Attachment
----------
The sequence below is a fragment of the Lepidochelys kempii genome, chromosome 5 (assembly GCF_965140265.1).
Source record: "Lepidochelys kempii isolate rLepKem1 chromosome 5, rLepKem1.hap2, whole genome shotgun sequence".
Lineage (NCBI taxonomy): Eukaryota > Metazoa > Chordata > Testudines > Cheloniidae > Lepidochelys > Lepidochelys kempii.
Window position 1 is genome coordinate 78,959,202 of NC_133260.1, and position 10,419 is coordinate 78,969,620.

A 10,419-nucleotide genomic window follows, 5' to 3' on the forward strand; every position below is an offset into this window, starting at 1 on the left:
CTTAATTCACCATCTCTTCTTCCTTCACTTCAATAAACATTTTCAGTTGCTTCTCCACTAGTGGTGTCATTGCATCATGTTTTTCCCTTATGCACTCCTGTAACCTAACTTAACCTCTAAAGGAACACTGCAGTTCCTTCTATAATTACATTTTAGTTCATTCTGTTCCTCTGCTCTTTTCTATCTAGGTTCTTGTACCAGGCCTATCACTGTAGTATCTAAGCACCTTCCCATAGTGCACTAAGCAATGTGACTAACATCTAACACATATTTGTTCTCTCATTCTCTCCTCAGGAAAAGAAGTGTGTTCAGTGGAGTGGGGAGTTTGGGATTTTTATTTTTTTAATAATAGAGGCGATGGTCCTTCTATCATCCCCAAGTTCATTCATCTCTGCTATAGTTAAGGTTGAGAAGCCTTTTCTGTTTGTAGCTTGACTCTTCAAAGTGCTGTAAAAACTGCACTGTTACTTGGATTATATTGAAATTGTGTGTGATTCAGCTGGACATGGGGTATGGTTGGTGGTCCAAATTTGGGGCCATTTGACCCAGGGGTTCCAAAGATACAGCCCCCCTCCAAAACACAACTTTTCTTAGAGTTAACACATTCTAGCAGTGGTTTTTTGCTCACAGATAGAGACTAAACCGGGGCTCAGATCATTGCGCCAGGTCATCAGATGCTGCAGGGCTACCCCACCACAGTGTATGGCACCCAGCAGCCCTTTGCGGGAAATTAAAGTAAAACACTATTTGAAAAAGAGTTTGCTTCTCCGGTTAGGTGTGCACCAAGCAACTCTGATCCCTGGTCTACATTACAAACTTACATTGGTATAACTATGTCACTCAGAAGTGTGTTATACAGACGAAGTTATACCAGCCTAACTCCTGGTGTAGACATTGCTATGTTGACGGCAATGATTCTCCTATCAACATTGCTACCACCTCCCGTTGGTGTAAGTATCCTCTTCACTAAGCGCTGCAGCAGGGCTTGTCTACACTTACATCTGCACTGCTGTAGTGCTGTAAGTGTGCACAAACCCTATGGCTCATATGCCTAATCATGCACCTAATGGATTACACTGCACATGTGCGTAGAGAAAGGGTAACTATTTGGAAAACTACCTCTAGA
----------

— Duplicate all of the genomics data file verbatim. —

The sequence below is a fragment of the Lepidochelys kempii genome, chromosome 5 (assembly GCF_965140265.1).
Source record: "Lepidochelys kempii isolate rLepKem1 chromosome 5, rLepKem1.hap2, whole genome shotgun sequence".
Lineage (NCBI taxonomy): Eukaryota > Metazoa > Chordata > Testudines > Cheloniidae > Lepidochelys > Lepidochelys kempii.
Window position 1 is genome coordinate 78,959,202 of NC_133260.1, and position 10,419 is coordinate 78,969,620.

A 10,419-nucleotide genomic window follows, 5' to 3' on the forward strand; every position below is an offset into this window, starting at 1 on the left:
CTTAATTCACCATCTCTTCTTCCTTCACTTCAATAAACATTTTCAGTTGCTTCTCCACTAGTGGTGTCATTGCATCATGTTTTTCCCTTATGCACTCCTGTAACCTAACTTAACCTCTAAAGGAACACTGCAGTTCCTTCTATAATTACATTTTAGTTCATTCTGTTCCTCTGCTCTTTTCTATCTAGGTTCTTGTACCAGGCCTATCACTGTAGTATCTAAGCACCTTCCCATAGTGCACTAAGCAATGTGACTAACATCTAACACATATTTGTTCTCTCATTCTCTCCTCAGGAAAAGAAGTGTGTTCAGTGGAGTGGGGAGTTTGGGATTTTTATTTTTTTAATAATAGAGGCGATGGTCCTTCTATCATCCCCAAGTTCATTCATCTCTGCTATAGTTAAGGTTGAGAAGCCTTTTCTGTTTGTAGCTTGACTCTTCAAAGTGCTGTAAAAACTGCACTGTTACTTGGATTATATTGAAATTGTGTGTGATTCAGCTGGACATGGGGTATGGTTGGTGGTCCAAATTTGGGGCCATTTGACCCAGGGGTTCCAAAGATACAGCCCCCCTCCAAAACACAACTTTTCTTAGAGTTAACACATTCTAGCAGTGGTTTTTTGCTCACAGATAGAGACTAAACCGGGGCTCAGATCATTGCGCCAGGTCATCAGATGCTGCAGGGCTACCCCACCACAGTGTATGGCACCCAGCAGCCCTTTGCGGGAAATTAAAGTAAAACACTATTTGAAAAAGAGTTTGCTTCTCCGGTTAGGTGTGCACCAAGCAACTCTGATCCCTGGTCTACATTACAAACTTACATTGGTATAACTATGTCACTCAGAAGTGTGTTATACAGACGAAGTTATACCAGCCTAACTCCTGGTGTAGACATTGCTATGTTGACGGCAATGATTCTCCTATCAACATTGCTACCACCTCCCGTTGGTGTAAGTATCCTCTTCACTAAGCGCTGCAGCAGGGCTTGTCTACACTTACATCTGCACTGCTGTAGTGCTGTAAGTGTGCACAAACCCTATGGCTCATATGCCTAATCATGCACCTAATGGATTACACTGCACATGTGCGTAGAGAAAGGGTAACTATTTGGAAAACTACCTCTAGA